Education vs Common Core

Outrageous or predictable

A new study in Psychological Science by Deborah Kelemen of Boston University and colleagues helps to explain why evolution is hard to grasp. It also suggests that we should teach children the theory of natural selection while they are still in kindergarten instead of waiting until they are teenagers.

Evolution by natural selection occupies a not-so-sweet spot between the intuitive and the counterintuitive. The trouble is that it is almost like Intelligent Design (ID) , and that’s confusing. Adaptation through natural selection, like Intelligent Design (or as the WSJ calls it ‘intentional design’), makes things work better according to secular scientists.

Dr. Kelemen has discovered that it’s possible with ‘Darwinian storytelling’ to suppress common sense in children of the kind that leads them to recognize artifacts of intelligent design in nature. The Journal notes that quite apart from religious instruction, kids are primed to see life as reflecting “intentional design.” It’s intuitive. The corrective is to catch them at an early age and train them to see things in a Darwinian light.

“Dr. Kelemen and her colleagues thought that they might be able to get young children to understand the mechanism of natural selection before the alternative intentional-design theory had become too entrenched. They gave 5- to 8-year-olds 10-page picture books that illustrated an example of natural selection. The “pilosas,” for example, are fictional mammals who eat insects. Some of them had thick trunks, and some had thin ones. A sudden change in the climate drove the insects into narrow underground tunnels. The thin-trunked pilosas could still eat the insects, but the ones with thick trunks died. So the next generation all had thin trunks.”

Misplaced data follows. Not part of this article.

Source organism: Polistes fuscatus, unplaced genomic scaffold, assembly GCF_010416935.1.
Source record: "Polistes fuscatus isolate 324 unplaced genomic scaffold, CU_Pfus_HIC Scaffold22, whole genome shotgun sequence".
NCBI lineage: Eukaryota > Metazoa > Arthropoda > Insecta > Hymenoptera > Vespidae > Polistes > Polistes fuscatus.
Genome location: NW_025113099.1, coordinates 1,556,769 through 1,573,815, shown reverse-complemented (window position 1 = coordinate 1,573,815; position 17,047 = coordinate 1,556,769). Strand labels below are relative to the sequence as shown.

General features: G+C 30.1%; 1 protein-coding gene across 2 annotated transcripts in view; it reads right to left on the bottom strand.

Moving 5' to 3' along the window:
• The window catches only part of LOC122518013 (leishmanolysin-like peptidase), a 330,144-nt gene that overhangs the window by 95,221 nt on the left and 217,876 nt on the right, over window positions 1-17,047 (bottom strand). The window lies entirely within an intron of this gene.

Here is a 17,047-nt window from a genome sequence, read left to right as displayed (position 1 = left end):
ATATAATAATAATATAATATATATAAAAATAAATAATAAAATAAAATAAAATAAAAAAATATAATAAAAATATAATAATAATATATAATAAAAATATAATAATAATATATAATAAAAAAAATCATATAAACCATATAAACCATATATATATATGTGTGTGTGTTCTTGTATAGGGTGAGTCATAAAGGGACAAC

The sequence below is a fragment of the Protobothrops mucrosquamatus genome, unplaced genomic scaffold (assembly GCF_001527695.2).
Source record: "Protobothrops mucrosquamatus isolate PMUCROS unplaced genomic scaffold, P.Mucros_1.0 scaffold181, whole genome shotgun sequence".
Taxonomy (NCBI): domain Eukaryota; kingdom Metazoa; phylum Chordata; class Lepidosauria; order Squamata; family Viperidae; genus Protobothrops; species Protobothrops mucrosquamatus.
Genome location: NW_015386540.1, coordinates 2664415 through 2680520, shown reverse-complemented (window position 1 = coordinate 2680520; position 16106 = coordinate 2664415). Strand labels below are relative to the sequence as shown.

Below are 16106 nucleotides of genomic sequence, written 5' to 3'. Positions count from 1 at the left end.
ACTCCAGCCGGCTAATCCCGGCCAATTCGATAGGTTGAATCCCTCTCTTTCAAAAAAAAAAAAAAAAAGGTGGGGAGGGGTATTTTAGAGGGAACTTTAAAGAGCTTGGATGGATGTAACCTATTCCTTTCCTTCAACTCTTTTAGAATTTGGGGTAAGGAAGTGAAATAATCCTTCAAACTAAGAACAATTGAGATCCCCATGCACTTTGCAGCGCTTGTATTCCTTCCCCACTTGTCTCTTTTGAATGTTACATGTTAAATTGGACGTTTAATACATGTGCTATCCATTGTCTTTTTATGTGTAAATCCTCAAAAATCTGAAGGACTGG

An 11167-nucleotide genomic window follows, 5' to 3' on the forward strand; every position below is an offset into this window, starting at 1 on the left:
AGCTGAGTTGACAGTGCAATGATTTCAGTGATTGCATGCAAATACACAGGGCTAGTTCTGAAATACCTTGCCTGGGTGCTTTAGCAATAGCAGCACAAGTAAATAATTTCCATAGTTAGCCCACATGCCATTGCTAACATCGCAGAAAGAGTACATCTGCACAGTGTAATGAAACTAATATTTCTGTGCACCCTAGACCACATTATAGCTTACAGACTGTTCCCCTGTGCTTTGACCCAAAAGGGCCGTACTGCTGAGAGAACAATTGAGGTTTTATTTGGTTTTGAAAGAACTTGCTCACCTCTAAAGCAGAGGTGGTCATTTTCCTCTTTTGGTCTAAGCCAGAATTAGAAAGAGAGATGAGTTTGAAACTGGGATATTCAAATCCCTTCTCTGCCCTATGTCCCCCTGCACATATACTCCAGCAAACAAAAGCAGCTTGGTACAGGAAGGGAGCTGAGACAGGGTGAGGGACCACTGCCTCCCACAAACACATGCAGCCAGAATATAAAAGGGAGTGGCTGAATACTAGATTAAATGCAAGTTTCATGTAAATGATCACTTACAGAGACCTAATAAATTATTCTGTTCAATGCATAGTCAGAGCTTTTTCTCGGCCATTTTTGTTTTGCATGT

There are a number of interesting points here. First, that the example of natural selection is fictional, do they not have a REAL example out of all evolutionary theory. The mammalian order Pilosa (anteaters and sloths) is real, but “pilosas” are not. Second, it is decidedly in the micro-evolutionary realm — a kind of evolution that no one disputes, certainly not advocates of the theory of intelligent design. There’s no reason to think that the “pilosas” are on their way to true speciation, of the kind that evolutionary theory is really challenged to account for. And it would have been far more than one generation to have developed thinner trunks. It fact one might suspect that the actual thick trunked “pilosas” would have picked up sticks and placed down the insect burrow or grew strong nails and learned to dug prior to the length of time necessary for natural selection to have kept them from dying of starvation. (Oh wait, they do that, don’t they). The extrapolation from such a trivial thing into the origin of all species and all biological complexity by unguided natural processes is giant step that isn’t warranted by the facts even if they are imaginary.